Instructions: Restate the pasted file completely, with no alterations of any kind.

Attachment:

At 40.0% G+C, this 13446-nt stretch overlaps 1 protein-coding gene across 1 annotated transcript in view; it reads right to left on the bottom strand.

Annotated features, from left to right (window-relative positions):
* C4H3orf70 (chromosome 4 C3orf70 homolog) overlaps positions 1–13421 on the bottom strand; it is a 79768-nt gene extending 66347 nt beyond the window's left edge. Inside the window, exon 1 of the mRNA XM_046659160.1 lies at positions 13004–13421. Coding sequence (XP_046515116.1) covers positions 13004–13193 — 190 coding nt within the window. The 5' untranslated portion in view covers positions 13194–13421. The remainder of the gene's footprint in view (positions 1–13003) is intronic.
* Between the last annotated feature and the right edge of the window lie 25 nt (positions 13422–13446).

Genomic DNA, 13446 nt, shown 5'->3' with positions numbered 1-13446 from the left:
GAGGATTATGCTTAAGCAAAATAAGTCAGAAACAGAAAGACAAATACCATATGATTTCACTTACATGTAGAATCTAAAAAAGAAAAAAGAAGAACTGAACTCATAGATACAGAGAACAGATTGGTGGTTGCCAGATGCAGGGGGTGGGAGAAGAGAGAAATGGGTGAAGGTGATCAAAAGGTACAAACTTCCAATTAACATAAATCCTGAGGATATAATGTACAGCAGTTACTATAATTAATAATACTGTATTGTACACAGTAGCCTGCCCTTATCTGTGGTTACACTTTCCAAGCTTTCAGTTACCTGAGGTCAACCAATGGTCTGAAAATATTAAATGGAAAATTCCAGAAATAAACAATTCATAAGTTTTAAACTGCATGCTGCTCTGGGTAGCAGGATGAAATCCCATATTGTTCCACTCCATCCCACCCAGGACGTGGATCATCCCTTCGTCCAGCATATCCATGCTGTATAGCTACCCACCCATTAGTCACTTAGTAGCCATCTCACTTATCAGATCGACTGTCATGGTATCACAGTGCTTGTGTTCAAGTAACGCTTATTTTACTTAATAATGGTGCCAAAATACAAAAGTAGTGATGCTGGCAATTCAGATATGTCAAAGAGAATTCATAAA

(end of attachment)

At 40.0% G+C, this 13446-nt stretch overlaps 1 protein-coding gene across 1 annotated transcript in view; it reads right to left on the bottom strand.

Annotated features, from left to right (window-relative positions):
* C4H3orf70 (chromosome 4 C3orf70 homolog) overlaps positions 1–13421 on the bottom strand; it is a 79768-nt gene extending 66347 nt beyond the window's left edge. Inside the window, exon 1 of the mRNA XM_046659160.1 lies at positions 13004–13421. Coding sequence (XP_046515116.1) covers positions 13004–13193 — 190 coding nt within the window. The 5' untranslated portion in view covers positions 13194–13421. The remainder of the gene's footprint in view (positions 1–13003) is intronic.
* Between the last annotated feature and the right edge of the window lie 25 nt (positions 13422–13446).

Genomic DNA, 13446 nt, shown 5'->3' with positions numbered 1-13446 from the left:
GAGGATTATGCTTAAGCAAAATAAGTCAGAAACAGAAAGACAAATACCATATGATTTCACTTACATGTAGAATCTAAAAAAGAAAAAAGAAGAACTGAACTCATAGATACAGAGAACAGATTGGTGGTTGCCAGATGCAGGGGGTGGGAGAAGAGAGAAATGGGTGAAGGTGATCAAAAGGTACAAACTTCCAATTAACATAAATCCTGAGGATATAATGTACAGCAGTTACTATAATTAATAATACTGTATTGTACACAGTAGCCTGCCCTTATCTGTGGTTACACTTTCCAAGCTTTCAGTTACCTGAGGTCAACCAATGGTCTGAAAATATTAAATGGAAAATTCCAGAAATAAACAATTCATAAGTTTTAAACTGCATGCTGCTCTGGGTAGCAGGATGAAATCCCATATTGTTCCACTCCATCCCACCCAGGACGTGGATCATCCCTTCGTCCAGCATATCCATGCTGTATAGCTACCCACCCATTAGTCACTTAGTAGCCATCTCACTTATCAGATCGACTGTCATGGTATCACAGTGCTTGTGTTCAAGTAACGCTTATTTTACTTAATAATGGTGCCAAAATACAAAAGTAGTGATGCTGGCAATTCAGATATGTCAAAGAGAATTCATAAA